Within the present generation of Soviet fighters, the Su-24 Fencer should be seen as the most “worrisome” tactical ground attack aircraft. Describing the SU-24 as similar in configuration to the F-111. Colonel Arnaiz said the “Soviets have deployed this aircraft outside the USSR for the first time, in Eastern Europe, and there is poses a distinct threat to NATO forces.” Fencers are being produced at the rate of eight per month, and a total of 800 of these aircraft probably will be built over the next few years.
Another formidable Soviet ground-attack fighter is the SU-25, which “is similar in design and mission to our A-10. This aircraft will eventually be deployed throughout the Soviet tactical aviation forces and… has been used extensively in Afghanistan.”
Providing operational command and control for the vast array of Soviet air-superiority and ground-at-tack fighters in the “Mainstay” SUAWACS, patterned after the US Air Force’s E-3A AWACS “but not quite as good,” according to the TAC intelligence chief. Based on the Il-76 airframe, this aircraft uses a radar dome similar to that of the E-3A to “detect aircraft hundreds of miles away.”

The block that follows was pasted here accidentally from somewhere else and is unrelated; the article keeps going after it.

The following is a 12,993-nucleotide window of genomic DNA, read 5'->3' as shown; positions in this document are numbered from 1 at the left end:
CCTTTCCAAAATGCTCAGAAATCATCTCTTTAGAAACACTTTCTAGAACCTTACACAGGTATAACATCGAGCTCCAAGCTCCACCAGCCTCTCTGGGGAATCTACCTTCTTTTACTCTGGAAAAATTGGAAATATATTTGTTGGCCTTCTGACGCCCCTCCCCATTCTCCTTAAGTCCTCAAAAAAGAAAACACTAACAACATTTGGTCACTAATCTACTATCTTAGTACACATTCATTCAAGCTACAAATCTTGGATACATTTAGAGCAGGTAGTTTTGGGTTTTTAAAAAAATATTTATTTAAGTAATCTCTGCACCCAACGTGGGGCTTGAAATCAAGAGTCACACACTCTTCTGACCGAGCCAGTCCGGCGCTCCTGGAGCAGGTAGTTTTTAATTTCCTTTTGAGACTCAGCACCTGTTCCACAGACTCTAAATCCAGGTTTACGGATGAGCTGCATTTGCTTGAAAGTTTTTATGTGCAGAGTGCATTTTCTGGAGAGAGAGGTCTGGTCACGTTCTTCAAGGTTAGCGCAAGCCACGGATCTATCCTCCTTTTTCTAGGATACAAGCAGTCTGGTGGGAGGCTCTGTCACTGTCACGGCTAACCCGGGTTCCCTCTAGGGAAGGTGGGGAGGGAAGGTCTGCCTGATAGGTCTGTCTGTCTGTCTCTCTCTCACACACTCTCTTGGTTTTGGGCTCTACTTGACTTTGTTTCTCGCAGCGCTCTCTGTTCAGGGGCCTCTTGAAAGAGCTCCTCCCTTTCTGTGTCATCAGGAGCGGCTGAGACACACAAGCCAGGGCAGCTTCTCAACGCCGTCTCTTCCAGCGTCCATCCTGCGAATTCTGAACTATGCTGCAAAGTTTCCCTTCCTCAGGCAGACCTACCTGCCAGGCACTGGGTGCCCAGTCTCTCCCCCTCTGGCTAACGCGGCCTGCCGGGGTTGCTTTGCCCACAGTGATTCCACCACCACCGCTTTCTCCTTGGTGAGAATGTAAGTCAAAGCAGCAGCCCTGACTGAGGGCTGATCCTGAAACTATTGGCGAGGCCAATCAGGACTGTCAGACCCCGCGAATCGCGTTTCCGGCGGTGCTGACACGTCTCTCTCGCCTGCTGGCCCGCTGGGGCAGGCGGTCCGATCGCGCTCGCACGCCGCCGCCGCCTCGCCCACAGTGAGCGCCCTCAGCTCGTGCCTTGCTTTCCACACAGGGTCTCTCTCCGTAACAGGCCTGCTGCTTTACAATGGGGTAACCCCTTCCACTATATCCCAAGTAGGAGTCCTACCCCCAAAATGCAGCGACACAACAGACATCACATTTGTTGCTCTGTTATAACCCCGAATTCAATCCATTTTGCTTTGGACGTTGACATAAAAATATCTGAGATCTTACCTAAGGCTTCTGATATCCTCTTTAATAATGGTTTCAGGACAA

Augmenting the growing capabilities of Soviet Frontal (tactical) Aviation are the world’s most advanced and dense tactical air defenses that, moreover, are being modernized at a furious rate. Between 1972 and 1980, Colonel Arnaiz told the AFA Symposium, the Soviets brought out three completely new surface-to-air missiles — the SA-6, the SA-8, and the SA-9. Since 1980, two additional systems — the SA-11 and the SA-13 — have been brought into the inventory, and by the mid—1980s two more new SAM types are expected to achieve operational status — the SA-12 and the SA-8 FO.